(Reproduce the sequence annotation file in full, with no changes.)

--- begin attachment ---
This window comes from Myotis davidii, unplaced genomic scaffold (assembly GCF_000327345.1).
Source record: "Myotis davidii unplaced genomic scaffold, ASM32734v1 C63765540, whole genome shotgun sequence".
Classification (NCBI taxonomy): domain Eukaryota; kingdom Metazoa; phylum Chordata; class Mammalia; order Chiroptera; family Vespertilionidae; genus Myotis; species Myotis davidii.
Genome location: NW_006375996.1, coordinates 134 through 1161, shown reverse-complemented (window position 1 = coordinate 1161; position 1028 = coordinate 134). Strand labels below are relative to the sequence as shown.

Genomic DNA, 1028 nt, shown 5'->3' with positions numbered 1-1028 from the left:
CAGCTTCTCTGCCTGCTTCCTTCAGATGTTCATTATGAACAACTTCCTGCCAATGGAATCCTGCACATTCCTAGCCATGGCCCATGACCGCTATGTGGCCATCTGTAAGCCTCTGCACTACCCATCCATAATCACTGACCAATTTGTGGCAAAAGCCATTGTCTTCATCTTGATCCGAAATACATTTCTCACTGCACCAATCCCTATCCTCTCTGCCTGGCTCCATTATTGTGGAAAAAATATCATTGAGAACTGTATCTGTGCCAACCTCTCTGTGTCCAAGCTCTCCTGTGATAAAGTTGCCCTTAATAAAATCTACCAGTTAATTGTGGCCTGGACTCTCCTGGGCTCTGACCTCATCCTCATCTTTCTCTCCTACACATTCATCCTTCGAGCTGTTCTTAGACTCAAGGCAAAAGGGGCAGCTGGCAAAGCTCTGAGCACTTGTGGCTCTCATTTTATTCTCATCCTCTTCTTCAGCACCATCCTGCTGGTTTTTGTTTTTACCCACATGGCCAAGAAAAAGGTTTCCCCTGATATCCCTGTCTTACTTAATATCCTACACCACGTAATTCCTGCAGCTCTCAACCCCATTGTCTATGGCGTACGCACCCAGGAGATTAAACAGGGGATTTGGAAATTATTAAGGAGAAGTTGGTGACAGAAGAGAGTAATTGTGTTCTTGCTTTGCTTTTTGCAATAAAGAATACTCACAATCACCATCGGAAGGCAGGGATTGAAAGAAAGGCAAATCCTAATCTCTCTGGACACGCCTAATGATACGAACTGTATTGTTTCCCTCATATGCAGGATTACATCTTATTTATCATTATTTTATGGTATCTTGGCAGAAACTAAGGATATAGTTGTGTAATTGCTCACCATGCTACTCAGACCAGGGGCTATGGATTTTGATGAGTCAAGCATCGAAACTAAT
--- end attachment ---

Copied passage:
This window comes from Myotis davidii, unplaced genomic scaffold (assembly GCF_000327345.1).
Source record: "Myotis davidii unplaced genomic scaffold, ASM32734v1 C63765540, whole genome shotgun sequence".
Classification (NCBI taxonomy): domain Eukaryota; kingdom Metazoa; phylum Chordata; class Mammalia; order Chiroptera; family Vespertilionidae; genus Myotis; species Myotis davidii.
Genome location: NW_006375996.1, coordinates 134 through 1161, shown reverse-complemented (window position 1 = coordinate 1161; position 1028 = coordinate 134). Strand labels below are relative to the sequence as shown.

Genomic DNA, 1028 nt, shown 5'->3' with positions numbered 1-1028 from the left:
CAGCTTCTCTGCCTGCTTCCTTCAGATGTTCATTATGAACAACTTCCTGCCAATGGAATCCTGCACATTCCTAGCCATGGCCCATGACCGCTATGTGGCCATCTGTAAGCCTCTGCACTACCCATCCATAATCACTGACCAATTTGTGGCAAAAGCCATTGTCTTCATCTTGATCCGAAATACATTTCTCACTGCACCAATCCCTATCCTCTCTGCCTGGCTCCATTATTGTGGAAAAAATATCATTGAGAACTGTATCTGTGCCAACCTCTCTGTGTCCAAGCTCTCCTGTGATAAAGTTGCCCTTAATAAAATCTACCAGTTAATTGTGGCCTGGACTCTCCTGGGCTCTGACCTCATCCTCATCTTTCTCTCCTACACATTCATCCTTCGAGCTGTTCTTAGACTCAAGGCAAAAGGGGCAGCTGGCAAAGCTCTGAGCACTTGTGGCTCTCATTTTATTCTCATCCTCTTCTTCAGCACCATCCTGCTGGTTTTTGTTTTTACCCACATGGCCAAGAAAAAGGTTTCCCCTGATATCCCTGTCTTACTTAATATCCTACACCACGTAATTCCTGCAGCTCTCAACCCCATTGTCTATGGCGTACGCACCCAGGAGATTAAACAGGGGATTTGGAAATTATTAAGGAGAAGTTGGTGACAGAAGAGAGTAATTGTGTTCTTGCTTTGCTTTTTGCAATAAAGAATACTCACAATCACCATCGGAAGGCAGGGATTGAAAGAAAGGCAAATCCTAATCTCTCTGGACACGCCTAATGATACGAACTGTATTGTTTCCCTCATATGCAGGATTACATCTTATTTATCATTATTTTATGGTATCTTGGCAGAAACTAAGGATATAGTTGTGTAATTGCTCACCATGCTACTCAGACCAGGGGCTATGGATTTTGATGAGTCAAGCATCGAAACTAAT